Kampala, Uganda | THE INDEPENDENT | The Deputy Attorney General Jackson Kafuuzi has told parliament that any political aspirant who changed their name after the enactment of the Registration of Persons Act, 2015 will be required to adhere to provisions of the law before nomination by the Electoral Commission (EC).
Section 36 of the Act provides for change of name of an adult and requires that any person over the age of 18 who wishes to change their name shall cause to be published in the gazette a notice of his or her intention to do so.
“Not less than seven days after the publication of the notice, the person intending to change his or her name may apply in the prescribed form to the registration officer of the registration center in which his or her birth is registered and the officer shall upon being satisfied that the requirements have been carried out amend the register accordingly and shall sign and date the amendment,” further reads the provision.
Kafuuzi on Wednesday presented a statement on the floor of parliament following a matter raised by Soroti Woman MP Angelline Osegge in regard to a decision by the EC not to nominate aspirants whose names on the national identity cards are not similar with those on their academic documents.
Kafuuzi explained that the Electoral Commission only requires evidence in accordance with requirements of Section 36 of the Registration of Persons Act from aspiring candidates who allege to have changed names after the Act came into force on 26th March 2015.
He however said that for those aspirants who changed names before the 26th March 2015 through a statutory declaration or affidavit, the presentation of a sworn affidavit shall be valid for nominations by the Electoral Commission.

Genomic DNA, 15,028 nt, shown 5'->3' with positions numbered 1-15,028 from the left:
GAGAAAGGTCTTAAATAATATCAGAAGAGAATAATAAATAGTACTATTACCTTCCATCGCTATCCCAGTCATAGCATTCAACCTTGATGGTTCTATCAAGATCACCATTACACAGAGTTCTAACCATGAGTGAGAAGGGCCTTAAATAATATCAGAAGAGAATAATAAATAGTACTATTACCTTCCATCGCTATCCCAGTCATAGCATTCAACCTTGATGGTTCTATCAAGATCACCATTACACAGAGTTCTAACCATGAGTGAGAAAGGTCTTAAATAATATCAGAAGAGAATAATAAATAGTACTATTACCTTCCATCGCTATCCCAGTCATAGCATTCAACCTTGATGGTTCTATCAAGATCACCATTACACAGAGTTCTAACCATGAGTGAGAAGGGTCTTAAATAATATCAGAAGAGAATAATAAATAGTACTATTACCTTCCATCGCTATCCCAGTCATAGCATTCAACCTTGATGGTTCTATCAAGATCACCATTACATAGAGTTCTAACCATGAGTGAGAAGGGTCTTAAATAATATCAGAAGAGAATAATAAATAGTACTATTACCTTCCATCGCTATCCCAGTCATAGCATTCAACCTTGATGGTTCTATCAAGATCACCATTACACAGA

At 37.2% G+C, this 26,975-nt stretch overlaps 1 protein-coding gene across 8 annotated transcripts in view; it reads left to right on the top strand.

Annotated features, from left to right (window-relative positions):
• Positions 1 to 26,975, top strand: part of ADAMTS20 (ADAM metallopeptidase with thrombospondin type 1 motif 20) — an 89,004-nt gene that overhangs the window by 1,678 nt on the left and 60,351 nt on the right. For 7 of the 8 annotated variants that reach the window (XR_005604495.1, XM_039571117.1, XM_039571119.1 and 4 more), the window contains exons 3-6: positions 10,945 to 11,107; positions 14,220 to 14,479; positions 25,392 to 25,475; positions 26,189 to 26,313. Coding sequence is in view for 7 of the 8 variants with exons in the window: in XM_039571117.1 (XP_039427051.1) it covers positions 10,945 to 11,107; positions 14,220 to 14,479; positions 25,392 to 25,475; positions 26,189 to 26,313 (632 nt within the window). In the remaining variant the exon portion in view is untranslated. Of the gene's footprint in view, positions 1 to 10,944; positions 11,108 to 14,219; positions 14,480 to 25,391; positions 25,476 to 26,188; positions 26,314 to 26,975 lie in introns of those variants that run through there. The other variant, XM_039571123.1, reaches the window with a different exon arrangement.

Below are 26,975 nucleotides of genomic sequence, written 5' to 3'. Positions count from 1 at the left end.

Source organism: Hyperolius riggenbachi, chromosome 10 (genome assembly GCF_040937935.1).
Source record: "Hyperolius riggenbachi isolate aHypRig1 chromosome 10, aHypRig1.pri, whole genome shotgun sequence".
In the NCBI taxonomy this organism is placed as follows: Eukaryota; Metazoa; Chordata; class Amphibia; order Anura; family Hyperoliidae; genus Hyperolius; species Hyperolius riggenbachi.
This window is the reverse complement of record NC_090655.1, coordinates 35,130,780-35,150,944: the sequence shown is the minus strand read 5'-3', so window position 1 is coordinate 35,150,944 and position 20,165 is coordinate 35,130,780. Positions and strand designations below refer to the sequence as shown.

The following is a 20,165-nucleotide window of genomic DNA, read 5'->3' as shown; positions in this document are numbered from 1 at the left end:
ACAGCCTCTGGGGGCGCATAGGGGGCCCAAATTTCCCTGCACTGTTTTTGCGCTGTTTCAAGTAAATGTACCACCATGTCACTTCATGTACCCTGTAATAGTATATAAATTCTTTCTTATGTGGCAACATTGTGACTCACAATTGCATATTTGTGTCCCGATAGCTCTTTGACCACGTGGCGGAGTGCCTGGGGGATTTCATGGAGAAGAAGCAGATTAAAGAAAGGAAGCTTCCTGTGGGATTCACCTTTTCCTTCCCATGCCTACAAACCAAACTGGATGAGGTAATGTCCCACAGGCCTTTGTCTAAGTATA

But Bugiri Municipality MP Asuman Basalirwa said that there is need for the Electoral Commission to clarify on the clear position on change of names since the matter has different opinions from court.
Speaker Rebecca Kadaga weighed in saying that the biggest culprits/victims in regard to the electoral body’s position are likely to be women aspirants since most of them adopt their husband’s names after marriage.
Wilfred Niwagaba, the Shadow Attorney General said that Kafuuzi’s statement did not address the issue previously raised on the floor of parliament. He warned that the Electoral Commission should not subject itself to unnecessary litigation by persisting with the contentious position.
Kadaga ruled that the matter needs clarification before nominations of candidates for the 2021 general election. She directed that the Attorney General interfaces with the Legal and Parliamentary Affairs Committee immediately following MP Basalirwa’s request.
Nominations for local government positions kicked off on Monday 21st and those for Parliamentary aspirants are set to take place from 12th to 14th October.